If you've taken your invention through the entire process of design production and to market, you've overcome many high hurdles. It probably never occurred to you that once your product hits stores, there could be insurmountable challenges, particularly if you face bankruptcy.

It's important for you to have the facts, because the odds of failing are even higher than the typical economic environment's odds of most businesses failing within five years.

There's a stigma surrounding bankruptcy that you need to overcome. Given that we spend most of our personal and professional lives trying to look good, and glorifying those who succeed against all odds, deciding to abandon the fight and openly acknowledge failure is something many of us find hard to do.

One positive outcome of today's economic situation is that it's now obvious that failure is a business risk. Everyone from the savviest investment banker to once-hot companies to major public corporations is failing. If you've failed (or are about to), you're in very good company. Let go of any shame and get the facts you need to make good decisions going forward.

There are two main categories of bankruptcy: business and personal. For many small business owners, these lines are somewhat blurred because it's difficult to separate personal finances from business finances. From a bankruptcy perspective, this can be a positive. First, however, I need to address one caveat: I'm not an attorney, I don't give legal advice, and this is a very general description. Second, bankruptcy laws and the income level--"means"--that can impact eligibility for certain forms vary by geography. Therefore, I recommend seeking the advice of an attorney when considering bankruptcy.

Nonetheless, it's useful to gain an understanding of bankruptcy basics. Following are some brief descriptions and helpful tools:

The Three Bankruptcy Laws
Chapter 11 is the bankruptcy description that's applied to a corporation that has sought bankruptcy protection. Chapter 11 provides a way for a business to place creditors on hold. This gives the filer an opportunity to reorganize; usually pay creditors some fraction of what they're owed, and also catch up. Technically, this form is also open to individuals with very high debts. However, in relation to the other forms of personal bankruptcy, the administration and oversight are a significant burden and cost. Statistically, the failure rate of Chapter 11 cases (meaning they don't survive even after going through Chapter 11) is extremely high. Companies lose out after having spent a hefty amount on attorney's fees.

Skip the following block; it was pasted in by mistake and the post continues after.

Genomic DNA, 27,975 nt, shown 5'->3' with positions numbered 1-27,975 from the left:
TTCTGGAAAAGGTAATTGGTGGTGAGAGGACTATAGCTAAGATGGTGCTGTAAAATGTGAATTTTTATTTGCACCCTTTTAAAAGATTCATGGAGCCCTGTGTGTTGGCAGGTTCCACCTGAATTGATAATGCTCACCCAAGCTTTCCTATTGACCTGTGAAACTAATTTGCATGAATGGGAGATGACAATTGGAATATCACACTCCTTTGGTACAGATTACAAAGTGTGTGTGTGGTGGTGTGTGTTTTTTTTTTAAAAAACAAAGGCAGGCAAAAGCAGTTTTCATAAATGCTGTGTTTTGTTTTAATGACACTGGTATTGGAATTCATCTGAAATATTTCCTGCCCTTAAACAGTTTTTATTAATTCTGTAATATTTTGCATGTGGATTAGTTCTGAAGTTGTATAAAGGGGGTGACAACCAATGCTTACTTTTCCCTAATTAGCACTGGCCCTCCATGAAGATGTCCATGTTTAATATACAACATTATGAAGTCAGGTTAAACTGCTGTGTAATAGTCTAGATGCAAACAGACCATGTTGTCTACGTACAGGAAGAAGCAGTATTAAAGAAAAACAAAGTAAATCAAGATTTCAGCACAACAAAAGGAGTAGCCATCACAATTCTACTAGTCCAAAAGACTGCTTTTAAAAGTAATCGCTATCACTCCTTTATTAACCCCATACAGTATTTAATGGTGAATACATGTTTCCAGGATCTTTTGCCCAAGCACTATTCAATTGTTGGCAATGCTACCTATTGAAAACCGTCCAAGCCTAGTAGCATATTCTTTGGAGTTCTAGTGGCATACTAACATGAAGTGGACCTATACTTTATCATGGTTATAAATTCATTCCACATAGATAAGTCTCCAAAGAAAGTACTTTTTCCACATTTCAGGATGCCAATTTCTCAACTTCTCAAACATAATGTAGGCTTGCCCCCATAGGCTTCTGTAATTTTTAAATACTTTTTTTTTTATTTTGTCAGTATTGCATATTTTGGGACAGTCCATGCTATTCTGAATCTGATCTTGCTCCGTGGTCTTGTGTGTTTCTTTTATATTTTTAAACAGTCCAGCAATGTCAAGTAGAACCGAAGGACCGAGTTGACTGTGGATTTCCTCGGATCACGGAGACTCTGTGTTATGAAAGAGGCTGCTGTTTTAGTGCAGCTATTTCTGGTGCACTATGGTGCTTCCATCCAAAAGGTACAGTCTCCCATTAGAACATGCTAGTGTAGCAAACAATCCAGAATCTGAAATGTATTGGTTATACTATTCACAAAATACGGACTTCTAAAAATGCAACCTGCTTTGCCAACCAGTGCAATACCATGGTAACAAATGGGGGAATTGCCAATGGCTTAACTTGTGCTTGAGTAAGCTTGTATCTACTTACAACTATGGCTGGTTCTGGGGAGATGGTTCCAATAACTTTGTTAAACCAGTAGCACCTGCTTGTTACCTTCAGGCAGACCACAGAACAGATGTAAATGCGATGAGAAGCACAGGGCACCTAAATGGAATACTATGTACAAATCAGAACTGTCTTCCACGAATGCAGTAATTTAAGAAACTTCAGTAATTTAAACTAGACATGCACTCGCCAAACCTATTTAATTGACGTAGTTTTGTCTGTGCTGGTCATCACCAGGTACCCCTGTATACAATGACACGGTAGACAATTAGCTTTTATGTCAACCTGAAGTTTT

Chapter 7 is an option for individuals, including small business owners. This form of bankruptcy means that you'll give your non-exempt assets (clothes and household goods are exempt), including your business, to the bankruptcy trustee. The trustee will then sell any marketable assets and disperse the cash to creditors in order of priority provided in the bankruptcy code. The benefit of Chapter 7 is that most of your non-secured debts--such as your credit cards--will be eliminated, essentially wiped clean. This generally doesn't eliminate obligations for debts such as recent income taxes, student loans, child support and similar obligations. Another interesting possibility is for the trustee to sell all of your non-exempt assets. If he can't sell something, such as your business, it reverts back to you.